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How Good Is Your Financial Literacy?


One of the things that the Canadian education system fails to teach our young kids are the lessons related to financial literacy. It’s quite bad if you think about. Most kids will grow up knowing how to read, write and do arithmetic but when they get older they won’t even know the basics of how to open a bank account, how income taxes are calculated or what a TFSA account is.

It’s a failure not only on the part of the school system, but parents as well. Parents will teach kids that the only way to a healhty retirement is to buy a home, put your money away in a high interest savings account and pray it doesn’t run out. This worked well for the previous generation of Canadians where houses cost 3 times salary and perhaps $150K total to buy that first home. Not to mention that GICs back in the day actually earned you a decent interest rate of 6-7%. Well not anymore!

This has really created a large walking zombie population of financial illiterate individuals. The reality is, we neglect our financial knowledge. We simply refuse to learn, because there are so many distractions around us that amuse or warrant our attention. The latest computer game, the latest music festival or the latest iPhone all serves to distract us away from the need to actually learn about personal finance.

Lack of Credit Knowledge


Perhaps one of the scariest thing that Canadians fail to understand is how to manage their credit. Most Canadians think of their debt as assets. That’s because debt is used to buy real assets like houses, cars or furniture. There’s something tangible there that you can touch, so people think they actually have assets when in fact it’s all financed by debt.

It’s all a mirage because individuals don’t own these things. These physical things are bought using borrowed money. Borrowing money to buy things is essentially borrowing from your future self to get something you want now. It may seem like a good thing at the current moment, but your future self will regret it down the line when you’re paying for things you no longer want or use.

This ignorant thought that credit is assumed to be an asset is a scary thought. It’s no wonder Canadians continue to gobble up the free money that the banks and credit unions are willing to offer like an all you can eat buffet. That’s why the average Canadian is at 167% debt to income ratio. That means on average each person owes $1.67 for each dollar they earn. Since I’m not in debt, that means some poor fellow owes $3.34 per dollar they earn. Let’s just take a moment of silence for that person right now.



One of the craziest things I experience talking to individuals about personal finance is the lack of motivation. “I know I should do something… but I haven’t gotten around to doing it.” What else are you doing with your free time? Is your financial well-being not important enough to even take a couple of hours a week to learn?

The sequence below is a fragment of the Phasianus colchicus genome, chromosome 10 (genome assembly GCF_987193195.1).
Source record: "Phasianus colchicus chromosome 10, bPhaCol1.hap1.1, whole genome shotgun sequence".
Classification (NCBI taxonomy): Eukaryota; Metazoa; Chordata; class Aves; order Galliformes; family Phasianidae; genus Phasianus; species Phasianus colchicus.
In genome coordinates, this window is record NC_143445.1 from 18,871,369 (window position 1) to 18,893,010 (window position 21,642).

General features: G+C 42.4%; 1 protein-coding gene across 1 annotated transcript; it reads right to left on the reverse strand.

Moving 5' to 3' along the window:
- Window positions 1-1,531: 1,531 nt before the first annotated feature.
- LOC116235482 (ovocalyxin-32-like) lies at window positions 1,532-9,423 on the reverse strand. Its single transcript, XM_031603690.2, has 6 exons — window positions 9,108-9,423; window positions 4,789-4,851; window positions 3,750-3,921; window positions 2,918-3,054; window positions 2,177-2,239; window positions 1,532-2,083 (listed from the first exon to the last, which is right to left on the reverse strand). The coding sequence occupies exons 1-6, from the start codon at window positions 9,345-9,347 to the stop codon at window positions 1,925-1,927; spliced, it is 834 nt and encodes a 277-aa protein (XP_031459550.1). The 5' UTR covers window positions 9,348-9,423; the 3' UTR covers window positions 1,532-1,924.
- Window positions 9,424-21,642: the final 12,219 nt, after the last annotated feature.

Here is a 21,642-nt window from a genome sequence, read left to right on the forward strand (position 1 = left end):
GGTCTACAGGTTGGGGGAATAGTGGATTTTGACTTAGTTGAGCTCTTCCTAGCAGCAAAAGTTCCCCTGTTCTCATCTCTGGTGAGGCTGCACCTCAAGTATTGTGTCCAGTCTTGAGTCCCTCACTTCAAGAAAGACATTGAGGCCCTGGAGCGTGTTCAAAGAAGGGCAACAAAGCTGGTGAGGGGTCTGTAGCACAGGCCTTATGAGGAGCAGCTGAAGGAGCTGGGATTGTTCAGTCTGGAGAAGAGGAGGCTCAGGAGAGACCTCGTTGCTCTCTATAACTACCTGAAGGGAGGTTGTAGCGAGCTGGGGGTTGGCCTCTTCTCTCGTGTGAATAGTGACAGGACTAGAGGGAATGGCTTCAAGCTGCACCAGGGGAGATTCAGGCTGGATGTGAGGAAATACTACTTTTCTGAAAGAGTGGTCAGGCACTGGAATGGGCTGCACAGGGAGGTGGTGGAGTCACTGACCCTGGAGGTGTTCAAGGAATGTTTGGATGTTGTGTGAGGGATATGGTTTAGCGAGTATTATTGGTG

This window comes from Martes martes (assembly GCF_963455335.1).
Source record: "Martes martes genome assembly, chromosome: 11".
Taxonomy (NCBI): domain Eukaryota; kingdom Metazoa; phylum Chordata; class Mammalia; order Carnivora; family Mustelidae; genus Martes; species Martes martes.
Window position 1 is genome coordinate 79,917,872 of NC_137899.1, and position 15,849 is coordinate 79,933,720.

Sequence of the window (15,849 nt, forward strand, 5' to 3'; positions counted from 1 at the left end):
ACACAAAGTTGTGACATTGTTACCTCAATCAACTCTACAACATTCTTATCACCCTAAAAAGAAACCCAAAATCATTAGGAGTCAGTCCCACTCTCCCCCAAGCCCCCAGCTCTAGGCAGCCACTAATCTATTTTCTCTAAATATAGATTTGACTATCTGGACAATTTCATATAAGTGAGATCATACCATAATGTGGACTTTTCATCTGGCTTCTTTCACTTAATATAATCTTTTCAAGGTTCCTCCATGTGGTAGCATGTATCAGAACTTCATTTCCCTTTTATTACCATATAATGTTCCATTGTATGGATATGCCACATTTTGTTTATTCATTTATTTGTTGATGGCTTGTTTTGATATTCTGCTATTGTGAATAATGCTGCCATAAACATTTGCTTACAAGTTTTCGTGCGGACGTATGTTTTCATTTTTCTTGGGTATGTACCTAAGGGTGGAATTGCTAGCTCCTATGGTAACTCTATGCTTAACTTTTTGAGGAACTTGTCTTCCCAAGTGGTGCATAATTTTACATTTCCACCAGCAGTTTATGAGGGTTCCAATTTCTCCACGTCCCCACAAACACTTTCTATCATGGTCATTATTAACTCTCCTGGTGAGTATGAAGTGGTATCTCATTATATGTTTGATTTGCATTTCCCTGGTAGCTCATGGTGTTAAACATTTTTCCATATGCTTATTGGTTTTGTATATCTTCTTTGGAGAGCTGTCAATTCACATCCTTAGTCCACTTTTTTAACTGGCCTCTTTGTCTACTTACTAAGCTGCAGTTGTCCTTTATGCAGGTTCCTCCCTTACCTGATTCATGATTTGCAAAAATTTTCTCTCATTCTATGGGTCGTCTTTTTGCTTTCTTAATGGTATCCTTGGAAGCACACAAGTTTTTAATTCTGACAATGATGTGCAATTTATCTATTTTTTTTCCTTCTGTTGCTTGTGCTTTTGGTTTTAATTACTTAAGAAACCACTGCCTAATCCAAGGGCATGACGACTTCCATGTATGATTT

One of the most frustrating scenarios I encounter are individuals who have accumulated a large amount of savings, but just not doing anything with it. You are wasting the potential of that money to work for you! Don’t hesitate because if there is one thing you can’t get back in life is time. You can miss your TV show and watch it later on Netflix, you can always catch the next train if you miss the first one, if you miss 5 years of compound interest growth you will never get it back. The longer you take to learn about proper financial management, the larger the opportunity cost will be.

Get Started

Start talking to your family members and your peers and start sharing your financial knowledge. One of the best ways to learn is to learn from the experiences of others. Unfortunately, finance and money has always been such a taboo subject. It’s like we all like to be judged by the amount of wealth we have accumulated rather than discussing how to help each other instead.

There are so many good resources that are out there. Go pick up many of the great books that are out there. Many financial blogs are devoted to helping individuals balance their lifestyles to meet their needs. Even the Canadian government has a good site to get you started (Canadian Financial Literacy).

You have to remember that everyone is different. That’s why it’s important for you to learn for yourself. You can’t replicate someone else’s success because so much about personal finance is based on emotional behaviour. We’re all built differently, so we are all going to want different things and react differently to different situations. The only thing we can do is prepare ourselves from the unknown.

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